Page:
Issue 214 of SOCIALIST REVIEW Published December 1997 Copyright Socialist Review

The big picture

On the Waterfront

There is a famous scene in On the Waterfront. Terry Malloy, played by Marlon Brando, sits in a taxi lit by menacing street lights flashing past. He confronts his brother, and himself, with the recognition that his only talent, boxing, was thrown away for a dodgy bet: 'I could have been someone. I could have been a contender.' This powerful scene expresses dilemmas at the heart of the film individual advancement versus human solidarity, betrayal versus love.

On the Waterfront is one of the most successful of a whole genre of social issue films made in Hollywood in the 1940s and early 1950s which reflected both the strong upsurge in working class struggle which preceded the Cold War and McCarthyism and the strong influence of the Communist Party in the cultural arena. On the Waterfront has none of the chic cynicism of many of the film noir thrillers made in the same period. Instead, it is a film about unglamorous dock workers who jostle each other for a day's work, live in overcrowded tenements and never escape from the industrial landscape and soundscape of the docks which physically dominate the characters. It is a film in which the visual drama of steam and smoke, dark shadows or over-lit bars matches the fast moving drama of the action, and the music score by Leonard Bernstein heightens the emotion. It is a film full of powerful images; of pigeons and predatory hawks, of human beings turned into dead meat and of a constant struggle to survive.

On the Waterfront is quite rightly famous for the strength of the acting. Rod Steiger, Karl Maldon and Lee J Cobb give it their considerable all, but Marlon Brando is absolutely unforgettable as the bruised, brooding Terry Malloy, seeking dignity amidst brutality, the bum who becomes a hero. Terry's brother 'Charlie the Gent' is the right hand man of Johnny Friendly, the gangster who runs the local dock workers' union. Anyone who tries to challenge their control or speak out to the Waterfront Crime Commission is brutally murdered.

Terry becomes increasingly uneasy about his involvement with murder and intimidation. He is influenced by the honest and robust priest and the convent-educated Edie, and the battle for control of the union becomes a battle not only of conscience versus cowardice, principle against greed, but also of good versus evil. Terry eventually breaks the conspiracy of silence and 'rats' to the grand jury. His rejection of the taboo of not 'snitching' draws down upon him anger and contempt until he confronts the gangsters head on and, by standing up to them, exposes their weakness.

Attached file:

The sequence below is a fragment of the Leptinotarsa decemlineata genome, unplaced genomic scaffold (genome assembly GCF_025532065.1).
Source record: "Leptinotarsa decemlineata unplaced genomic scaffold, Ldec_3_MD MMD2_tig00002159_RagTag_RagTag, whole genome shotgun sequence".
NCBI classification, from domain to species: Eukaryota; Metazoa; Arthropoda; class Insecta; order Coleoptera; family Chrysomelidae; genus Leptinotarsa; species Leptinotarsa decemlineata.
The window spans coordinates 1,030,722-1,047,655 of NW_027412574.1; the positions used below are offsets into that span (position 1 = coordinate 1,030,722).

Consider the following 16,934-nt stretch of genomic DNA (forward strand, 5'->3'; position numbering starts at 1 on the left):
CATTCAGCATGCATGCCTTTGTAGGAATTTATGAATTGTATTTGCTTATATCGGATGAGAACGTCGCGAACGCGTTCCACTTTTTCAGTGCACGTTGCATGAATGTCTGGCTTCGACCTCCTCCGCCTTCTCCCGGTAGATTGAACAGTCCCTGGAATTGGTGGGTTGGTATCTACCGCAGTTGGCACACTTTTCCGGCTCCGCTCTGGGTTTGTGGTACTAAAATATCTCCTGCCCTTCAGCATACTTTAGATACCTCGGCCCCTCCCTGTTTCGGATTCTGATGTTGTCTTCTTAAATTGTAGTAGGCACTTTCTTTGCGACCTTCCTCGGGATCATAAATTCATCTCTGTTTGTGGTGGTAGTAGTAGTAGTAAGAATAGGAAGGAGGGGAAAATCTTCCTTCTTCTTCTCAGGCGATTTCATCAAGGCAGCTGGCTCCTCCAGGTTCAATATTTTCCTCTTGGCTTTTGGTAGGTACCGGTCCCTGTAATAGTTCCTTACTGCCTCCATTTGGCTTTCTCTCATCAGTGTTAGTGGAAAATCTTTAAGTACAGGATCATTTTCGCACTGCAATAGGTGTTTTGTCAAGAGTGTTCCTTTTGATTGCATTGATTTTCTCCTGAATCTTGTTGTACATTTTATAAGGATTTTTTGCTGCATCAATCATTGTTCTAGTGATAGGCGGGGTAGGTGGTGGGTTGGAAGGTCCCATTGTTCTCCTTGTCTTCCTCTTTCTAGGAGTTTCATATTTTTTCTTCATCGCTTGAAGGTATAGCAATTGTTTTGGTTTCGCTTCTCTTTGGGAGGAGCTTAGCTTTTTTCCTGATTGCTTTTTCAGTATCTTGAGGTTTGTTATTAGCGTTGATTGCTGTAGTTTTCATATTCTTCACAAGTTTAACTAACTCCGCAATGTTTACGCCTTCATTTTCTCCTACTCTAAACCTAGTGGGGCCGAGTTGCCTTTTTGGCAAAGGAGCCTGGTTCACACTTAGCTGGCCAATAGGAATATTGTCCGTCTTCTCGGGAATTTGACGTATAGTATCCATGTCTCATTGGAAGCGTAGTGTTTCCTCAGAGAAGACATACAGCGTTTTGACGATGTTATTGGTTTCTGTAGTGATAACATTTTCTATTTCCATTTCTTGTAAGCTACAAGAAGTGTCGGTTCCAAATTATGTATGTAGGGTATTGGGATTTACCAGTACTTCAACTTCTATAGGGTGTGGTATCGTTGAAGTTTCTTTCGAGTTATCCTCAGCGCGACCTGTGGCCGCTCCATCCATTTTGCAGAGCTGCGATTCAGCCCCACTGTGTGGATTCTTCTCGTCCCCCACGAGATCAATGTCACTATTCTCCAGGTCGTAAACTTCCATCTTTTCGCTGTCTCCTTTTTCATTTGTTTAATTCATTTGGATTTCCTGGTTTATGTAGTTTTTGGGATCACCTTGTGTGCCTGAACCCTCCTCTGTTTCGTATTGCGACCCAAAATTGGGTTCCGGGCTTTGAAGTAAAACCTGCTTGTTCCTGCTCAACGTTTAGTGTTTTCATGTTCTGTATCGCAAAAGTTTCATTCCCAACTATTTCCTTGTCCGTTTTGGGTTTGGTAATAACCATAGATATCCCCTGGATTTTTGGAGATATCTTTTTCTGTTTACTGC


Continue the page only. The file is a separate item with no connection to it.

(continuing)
However, there is a political ambiguity at the heart of On the Waterfront. The director, Elia Kazan, had among the finest left wing credentials in Hollywood. He was part of a milieu of writers including Arthur Miller whose work dealt with social issues. Kazan directed films like A Gentlemen's Agreement (1948) about anti-Semitism, Pinky (1949) about racism, and Viva Zapata (1952) about revolution itself.

In January 1952, however, Kazan was subpoenaed to appear before the McCarthyite House Un-American Activities Commission (HUAC). To the shock of his friends, Kazan gave the names of others who had, like him, joined the Communist Party in the 1930s. But Kazan went further he issued a grovelling statement attempting to justify the politics of all his films and took out a newspaper advert encouraging others to cooperate with the commission. Thus, Kazan became the arch-betrayer, the man who had the stature to take on the witch-hunting and blacklisting and chose instead to collaborate with it. His one time friend and colleague Arthur Miller responded by writing The Crucible, a play about witch-hunts and a man who refuses to give testimony against others.

Seen in this context, On the Waterfront is an allegory for 1950s anti-Communism To speak out Terry risks death and endures painful ostracisation. But in the end, ratting is the only honourable course to take, and the moment when Terry becomes aware of his strength is when he shouts at Johnny Friendly, 'I been ratting on myself all these years and I didn't know it. I'm glad I done what I done.' Thus, On the Waterfront has been seen as a justification for naming names to the authorities.

However, Kazan poses the question of naming names in the most left wing terms possible. Terry does not rat on fellow workers, he rats to save them from the poverty and misery inflicted upon them. This is not ratting for individual advancement, but ratting as individual sacrifice for everyone else.

In making his case for snitching Kazan made a film about how individual courage and principles can win solidarity and challenge tyranny. In an unforgettable climax, the battered and beaten Terry leads the men who refuse to go into work without him into the shipyard and, by this action, the gangsters are smashed and the union returned to the men. All the vivid drama and passion of On the Waterfront focuses on revealing the humanity and dignity in people who are downtrodden and brutalised and how people resist their environment and fight for something better.

Judy Cox

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